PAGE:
Aron Katsenelinboigen (September 2, 1927 – July 30, 2005), a founder of Predispositioning Theory, was born in September of 1927 in a Ukrainian town of Izyaslavl. He enrolled at the Uzbekistan Institute of Economics at the age of fourteen. In 1945 he transferred to the Moscow State Institute of Economics from which he graduated in 1946 at the age 19. He spent three years on post-graduate work in the same institute, working in the field of economics. In 1957 he received a PhD in Economics and in 1966 he received an advanced degree of a Doctor of Economic Sciences.
Aron Katsenelinboigen emigrated to the United States in October of 1973 where he received citizenship (1979) and continued to conduct research in the field of indeterministic economics, gradually elaborating his concept of predispositioning that he later applied to other fields of knowledge, including business, biology, psychology, and theology. Together with his pupil, Vera Zubarev, whom he met in 1990, he further developed this theory, applying it to literature and art. Theory of predispositioning explores development under the conditions of uncertainty. Initially, chess was used as a model in which the positional and material parameters comprising the system where explicitly stated and evaluated.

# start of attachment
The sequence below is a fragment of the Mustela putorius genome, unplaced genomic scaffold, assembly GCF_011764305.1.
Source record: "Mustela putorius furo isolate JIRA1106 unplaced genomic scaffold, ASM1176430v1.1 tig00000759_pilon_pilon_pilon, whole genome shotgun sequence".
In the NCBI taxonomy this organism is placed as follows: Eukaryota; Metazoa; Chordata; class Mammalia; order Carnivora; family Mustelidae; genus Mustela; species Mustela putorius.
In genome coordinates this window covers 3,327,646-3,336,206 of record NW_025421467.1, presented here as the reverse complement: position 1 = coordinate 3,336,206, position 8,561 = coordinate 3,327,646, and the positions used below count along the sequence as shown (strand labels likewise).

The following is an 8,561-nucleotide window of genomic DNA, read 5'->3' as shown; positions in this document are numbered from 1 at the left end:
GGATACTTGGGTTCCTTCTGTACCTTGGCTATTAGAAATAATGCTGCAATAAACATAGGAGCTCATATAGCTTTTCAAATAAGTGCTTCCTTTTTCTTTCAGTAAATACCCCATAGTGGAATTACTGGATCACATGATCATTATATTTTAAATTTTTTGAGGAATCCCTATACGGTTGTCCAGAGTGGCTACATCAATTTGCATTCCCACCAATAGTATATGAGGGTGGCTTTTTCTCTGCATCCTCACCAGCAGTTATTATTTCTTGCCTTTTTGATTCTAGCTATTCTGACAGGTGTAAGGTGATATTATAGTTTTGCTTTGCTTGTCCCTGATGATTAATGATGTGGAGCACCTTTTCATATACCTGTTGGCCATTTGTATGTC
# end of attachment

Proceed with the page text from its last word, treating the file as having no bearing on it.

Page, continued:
After a brief stay at the University of California in Berkley, in 1974 Aron Katsenelinboigen began working at the University of Pennsylvania at the Department of Economics. In the mid 1970-ies he was also a visiting professor at Princeton University where he taught a course on Soviet Economy. In 1977 he joined the Social Systems Sciences department at the Wharton School where he became a full Professor. In 1987 he joined the faculty of the Department of Decision Sciences until his retirement in 2004.